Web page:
At Kinloch Forest on Skye, you can visit the remains of the township known as Leitir Fura.
The 1st edition Ordnance Survey 6-inch map (1881)shows only two buildings remaining as ruins.
For hundreds of years, much of the island of Skye belonged to the chiefs of Clan Donald, Lord of the Isles. Tradition says that the land around Leitir Fura was granted to members of the MacInnes Clan from Morvern. Historical records show MacInnes tenants living at the township of Leitir Fura until the early 1800s.
You can still see the remains of houses, barns and enclosures at the site of the township. These buildings were located on either side of a drove road; a road for moving cattle across country to sell at market.
Fura Mhόr the great oak
The township got its name from Fura Mhόr, a great oak tree that grew on the hillside. This oak was rumoured to be so large that fifty people could sit under its shade.
However, one summer, children from the MacInnes family were playing in the woods. They lit a fire near the oak, which then caught fire and burnt down. As a punishment, the family was evicted from their home.
Site of the township
The township is located close to the coast. In addition to owning animals and growing crops, the people who lived there would have eaten fish and shellfish.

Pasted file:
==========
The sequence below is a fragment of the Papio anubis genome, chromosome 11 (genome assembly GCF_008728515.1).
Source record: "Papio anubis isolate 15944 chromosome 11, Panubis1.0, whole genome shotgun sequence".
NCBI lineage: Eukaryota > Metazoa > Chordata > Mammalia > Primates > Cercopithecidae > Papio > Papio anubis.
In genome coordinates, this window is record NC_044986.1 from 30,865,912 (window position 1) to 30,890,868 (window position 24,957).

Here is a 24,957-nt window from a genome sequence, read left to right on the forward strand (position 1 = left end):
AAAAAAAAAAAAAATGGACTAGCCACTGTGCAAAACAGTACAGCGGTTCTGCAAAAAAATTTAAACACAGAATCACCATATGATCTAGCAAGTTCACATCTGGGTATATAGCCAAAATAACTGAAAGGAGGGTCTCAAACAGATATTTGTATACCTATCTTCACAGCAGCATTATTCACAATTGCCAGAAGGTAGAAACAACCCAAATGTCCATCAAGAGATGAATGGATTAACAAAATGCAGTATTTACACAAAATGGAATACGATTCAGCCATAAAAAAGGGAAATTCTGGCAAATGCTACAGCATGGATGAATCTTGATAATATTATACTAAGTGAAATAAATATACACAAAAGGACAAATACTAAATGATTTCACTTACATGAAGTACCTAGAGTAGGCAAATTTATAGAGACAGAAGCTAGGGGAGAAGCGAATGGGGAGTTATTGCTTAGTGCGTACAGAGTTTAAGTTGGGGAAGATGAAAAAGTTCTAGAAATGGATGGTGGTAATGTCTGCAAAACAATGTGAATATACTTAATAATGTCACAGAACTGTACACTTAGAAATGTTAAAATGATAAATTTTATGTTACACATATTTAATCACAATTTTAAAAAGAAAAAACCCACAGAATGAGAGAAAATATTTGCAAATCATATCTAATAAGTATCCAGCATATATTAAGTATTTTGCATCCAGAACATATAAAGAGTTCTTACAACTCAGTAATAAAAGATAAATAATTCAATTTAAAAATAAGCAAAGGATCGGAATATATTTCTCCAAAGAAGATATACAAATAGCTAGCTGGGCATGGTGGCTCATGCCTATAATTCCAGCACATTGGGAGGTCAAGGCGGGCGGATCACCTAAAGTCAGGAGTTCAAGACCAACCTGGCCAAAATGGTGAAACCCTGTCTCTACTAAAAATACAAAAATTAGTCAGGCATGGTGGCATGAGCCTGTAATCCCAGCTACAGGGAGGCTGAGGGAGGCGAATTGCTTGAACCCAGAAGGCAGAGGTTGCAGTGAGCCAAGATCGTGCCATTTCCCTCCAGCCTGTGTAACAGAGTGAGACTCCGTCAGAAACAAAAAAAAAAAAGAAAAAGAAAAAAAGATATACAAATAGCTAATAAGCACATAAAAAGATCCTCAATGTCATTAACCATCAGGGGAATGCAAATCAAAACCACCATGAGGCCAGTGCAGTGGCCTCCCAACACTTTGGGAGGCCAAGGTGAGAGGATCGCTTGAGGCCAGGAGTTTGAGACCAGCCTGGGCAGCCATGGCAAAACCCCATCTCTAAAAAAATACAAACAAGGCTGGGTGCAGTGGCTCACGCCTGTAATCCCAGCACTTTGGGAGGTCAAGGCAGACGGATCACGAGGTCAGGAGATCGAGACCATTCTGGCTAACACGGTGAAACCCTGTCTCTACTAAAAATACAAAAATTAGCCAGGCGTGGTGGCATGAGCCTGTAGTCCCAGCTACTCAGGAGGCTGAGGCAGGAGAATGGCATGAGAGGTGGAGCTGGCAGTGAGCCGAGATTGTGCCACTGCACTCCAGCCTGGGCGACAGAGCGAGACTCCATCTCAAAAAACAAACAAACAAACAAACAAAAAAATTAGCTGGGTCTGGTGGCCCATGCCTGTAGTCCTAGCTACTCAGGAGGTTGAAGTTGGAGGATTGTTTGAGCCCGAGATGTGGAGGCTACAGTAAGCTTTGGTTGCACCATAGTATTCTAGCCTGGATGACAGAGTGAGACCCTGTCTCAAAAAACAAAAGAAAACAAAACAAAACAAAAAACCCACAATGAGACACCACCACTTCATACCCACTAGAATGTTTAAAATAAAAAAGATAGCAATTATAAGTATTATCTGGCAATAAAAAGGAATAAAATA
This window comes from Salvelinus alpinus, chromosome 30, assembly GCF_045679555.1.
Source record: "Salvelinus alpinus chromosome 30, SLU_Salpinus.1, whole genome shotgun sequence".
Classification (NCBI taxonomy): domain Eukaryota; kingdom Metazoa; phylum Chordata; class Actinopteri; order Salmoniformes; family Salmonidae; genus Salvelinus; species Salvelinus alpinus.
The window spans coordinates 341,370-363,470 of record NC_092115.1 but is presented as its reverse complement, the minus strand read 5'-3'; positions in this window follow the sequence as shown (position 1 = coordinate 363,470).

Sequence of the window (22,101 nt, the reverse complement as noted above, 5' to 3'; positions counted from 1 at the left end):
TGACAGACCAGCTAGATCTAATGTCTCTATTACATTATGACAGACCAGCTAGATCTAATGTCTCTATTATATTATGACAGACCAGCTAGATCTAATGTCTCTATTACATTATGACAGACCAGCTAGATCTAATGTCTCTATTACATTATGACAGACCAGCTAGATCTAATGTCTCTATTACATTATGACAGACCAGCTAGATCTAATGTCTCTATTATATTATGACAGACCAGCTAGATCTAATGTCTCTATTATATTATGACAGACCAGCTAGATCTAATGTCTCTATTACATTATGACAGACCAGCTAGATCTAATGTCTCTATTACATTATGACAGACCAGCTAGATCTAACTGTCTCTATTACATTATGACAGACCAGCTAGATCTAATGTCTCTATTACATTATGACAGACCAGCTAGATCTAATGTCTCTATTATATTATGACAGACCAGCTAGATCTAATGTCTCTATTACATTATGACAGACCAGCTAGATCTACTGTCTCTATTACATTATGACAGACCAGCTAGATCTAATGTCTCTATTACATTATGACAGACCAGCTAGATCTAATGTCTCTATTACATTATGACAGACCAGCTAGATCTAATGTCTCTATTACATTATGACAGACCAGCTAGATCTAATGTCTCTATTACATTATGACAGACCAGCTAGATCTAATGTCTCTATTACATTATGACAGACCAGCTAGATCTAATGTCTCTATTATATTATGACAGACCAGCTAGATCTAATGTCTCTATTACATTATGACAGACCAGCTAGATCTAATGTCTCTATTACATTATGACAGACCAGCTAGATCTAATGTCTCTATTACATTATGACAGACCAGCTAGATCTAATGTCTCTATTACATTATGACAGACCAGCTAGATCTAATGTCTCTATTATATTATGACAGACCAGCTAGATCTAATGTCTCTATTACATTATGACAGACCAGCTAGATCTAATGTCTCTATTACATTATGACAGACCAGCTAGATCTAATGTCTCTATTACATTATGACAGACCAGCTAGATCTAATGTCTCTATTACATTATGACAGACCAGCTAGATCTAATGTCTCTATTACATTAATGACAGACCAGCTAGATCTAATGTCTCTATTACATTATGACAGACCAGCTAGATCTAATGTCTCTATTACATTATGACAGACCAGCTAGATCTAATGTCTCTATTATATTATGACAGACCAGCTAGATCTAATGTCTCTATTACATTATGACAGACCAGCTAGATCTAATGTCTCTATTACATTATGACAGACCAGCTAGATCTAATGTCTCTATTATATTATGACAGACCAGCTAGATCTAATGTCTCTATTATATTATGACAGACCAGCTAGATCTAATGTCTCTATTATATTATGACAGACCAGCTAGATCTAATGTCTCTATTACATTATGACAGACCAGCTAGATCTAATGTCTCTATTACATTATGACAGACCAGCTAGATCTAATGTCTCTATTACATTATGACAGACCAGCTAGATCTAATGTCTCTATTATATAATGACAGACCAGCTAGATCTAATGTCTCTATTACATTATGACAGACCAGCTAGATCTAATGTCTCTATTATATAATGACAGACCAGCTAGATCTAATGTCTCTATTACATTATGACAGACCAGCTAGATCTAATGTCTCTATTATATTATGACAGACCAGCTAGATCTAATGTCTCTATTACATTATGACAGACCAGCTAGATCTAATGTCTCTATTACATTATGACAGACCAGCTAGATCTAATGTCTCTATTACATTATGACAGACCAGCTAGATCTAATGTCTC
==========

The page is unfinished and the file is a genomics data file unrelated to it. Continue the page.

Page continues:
The coast here is rocky, making it difficult to land boats. However, there are two cleared boat slips not far from the site, which would have provided shelter for storing the boats.
Map evidence shows that the site was no longer lived in by the early 19th century. This was a time when many people left the island for a new life in the lowland cities of Scotland or in North America.
There was no forced clearance of the township, simply a drifting away from the harsh life of subsistence living.
George MacPherson, a traditional storyteller from Skye, shares three local tales.
Visiting Leitir Fura
The exact location of Leitir Fura is grid reference NG 731 158.
You'll find full details for accessing Leitir Fura on the Kinloch web page.
All sites managed by Forestry Commission Scotland are open for you to explore. However, not all sites have paths or signage and some are a considerable distance from car parking. We recommend that visitors consult a detailed map and wear appropriate clothing.
Please follow the Scottish Outdoor Access Code and remember that historic sites should be treated with care and respect.